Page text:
Ch27 - C HAPTER 27 B ANKRUPTCY AND I NSOLVENCY Objectives...

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Unformatted text preview: C HAPTER 27 B ANKRUPTCY AND I NSOLVENCY Objectives After studying this chapter, you should have an understanding of: the legal aspects of business failure the rights and obligations of debtors and creditors the various stages in the bankruptcy process Learning Outcomes Recognize the options available to creditors and debtors of a financially troubled business (page 665) Recognize the purpose of bankruptcy legislation (page 670) Understand when a debtor and a creditor should agree on a proposal, rather than bankruptcy (page 666) Understand the role of the trustee in bankruptcy (page 665) Understand bankrupts may hide assets through fraudulent preferences and conveyances (page 672) Understand the priority system for payment of debts (page 673) Understand the rights of secured creditors with respect to secured property (page 669) Recognize acts of bankruptcy (page 669) Recognize the impact of committing bankruptcy offences (page 677) Understand the implications of personal bankruptcy (page 676) Chapter Summary A financially troubled business may make a proposal to creditors to reduce the financial pressures and allow the business to continue with the possibility that it may flourish. If the viability of the business seems remote, the secured creditors usually take the assets they are entitled to seize, leaving little if anything, for the other creditors. If there is a dispute among creditors as to the priority among creditors, it is the job of the trustee to evaluate all claims. Bankruptcy legislation establishes the process of bankruptcy to ensure that all creditors are treated fairly in accordance with the Act. Debtors who are facing imminent bankruptcy may try to transfer assets to someone elses name to save them from seizure by the trustee. It is the job of the trustee to review all suspect transactions. Once the trustee is assured that all assets have been accounted for and all debts have been paid in accordance with their priority, the judge may discharge the bankruptcy. The obligation to pay all remaining unpaid debts is extinguished, with the exception of certain personal obligations such as fines, alimony, and student loans. 2008 BY NELSON, A DIVISION OF THOMSON CANADA LTD. PART 8: FINANCING THE BUSINESS Study Outline Use this outline to prepare a complete set of notes for this chapter. Business Failure page 664 ______________________________________________________________________ ______________________________________________________________________ Debtor Options page 665 ______________________________________________________________________ ______________________________________________________________________ Proceedings before bankruptcy___________________________________________ Estate_______________________________________________________________ Insolvency___________________________________________________________ Proposal_____________________________________________________________...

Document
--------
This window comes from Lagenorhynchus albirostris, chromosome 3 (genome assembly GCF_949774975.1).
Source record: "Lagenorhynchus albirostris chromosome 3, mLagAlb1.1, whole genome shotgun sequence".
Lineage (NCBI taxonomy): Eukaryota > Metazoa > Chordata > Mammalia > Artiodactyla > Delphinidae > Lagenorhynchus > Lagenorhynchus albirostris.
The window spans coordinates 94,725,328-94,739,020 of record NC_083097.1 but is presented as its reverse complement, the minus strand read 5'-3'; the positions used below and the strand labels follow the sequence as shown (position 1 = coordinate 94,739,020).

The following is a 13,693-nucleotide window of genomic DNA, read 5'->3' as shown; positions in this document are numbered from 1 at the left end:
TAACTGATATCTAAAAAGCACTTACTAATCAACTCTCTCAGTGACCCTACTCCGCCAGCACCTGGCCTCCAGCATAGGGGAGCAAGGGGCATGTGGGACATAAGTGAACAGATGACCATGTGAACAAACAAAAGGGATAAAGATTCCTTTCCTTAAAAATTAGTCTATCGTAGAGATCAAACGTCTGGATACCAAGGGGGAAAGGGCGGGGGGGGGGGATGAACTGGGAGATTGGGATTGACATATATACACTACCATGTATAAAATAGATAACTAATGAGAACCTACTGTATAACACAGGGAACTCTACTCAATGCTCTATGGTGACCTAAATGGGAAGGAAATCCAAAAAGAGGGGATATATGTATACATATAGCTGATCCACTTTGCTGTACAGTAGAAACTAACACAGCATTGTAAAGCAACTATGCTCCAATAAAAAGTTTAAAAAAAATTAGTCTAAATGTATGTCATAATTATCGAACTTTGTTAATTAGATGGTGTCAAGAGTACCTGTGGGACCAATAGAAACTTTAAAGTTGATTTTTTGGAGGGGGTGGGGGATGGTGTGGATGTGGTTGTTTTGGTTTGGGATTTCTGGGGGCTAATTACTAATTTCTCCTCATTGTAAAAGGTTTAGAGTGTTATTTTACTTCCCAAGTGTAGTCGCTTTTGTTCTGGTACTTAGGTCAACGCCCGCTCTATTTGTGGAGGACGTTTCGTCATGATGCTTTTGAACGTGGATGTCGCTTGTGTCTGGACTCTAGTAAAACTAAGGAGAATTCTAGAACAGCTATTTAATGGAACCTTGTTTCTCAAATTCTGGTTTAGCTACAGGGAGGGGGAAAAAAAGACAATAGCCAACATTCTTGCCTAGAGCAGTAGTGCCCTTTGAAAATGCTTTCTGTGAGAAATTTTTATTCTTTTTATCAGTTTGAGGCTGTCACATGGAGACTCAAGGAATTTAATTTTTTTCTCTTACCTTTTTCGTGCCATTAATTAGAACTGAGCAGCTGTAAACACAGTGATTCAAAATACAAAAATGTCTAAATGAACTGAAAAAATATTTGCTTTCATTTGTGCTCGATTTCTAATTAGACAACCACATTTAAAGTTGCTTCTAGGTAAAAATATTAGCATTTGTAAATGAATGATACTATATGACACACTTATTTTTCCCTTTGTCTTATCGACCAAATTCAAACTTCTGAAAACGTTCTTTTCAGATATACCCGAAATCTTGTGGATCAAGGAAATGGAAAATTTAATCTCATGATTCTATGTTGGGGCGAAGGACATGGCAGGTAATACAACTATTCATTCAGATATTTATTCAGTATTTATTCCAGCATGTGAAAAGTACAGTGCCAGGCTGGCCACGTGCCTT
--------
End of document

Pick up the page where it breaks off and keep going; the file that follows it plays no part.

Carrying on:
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Ch27 - C HAPTER 27 B ANKRUPTCY AND I NSOLVENCY Objectives...

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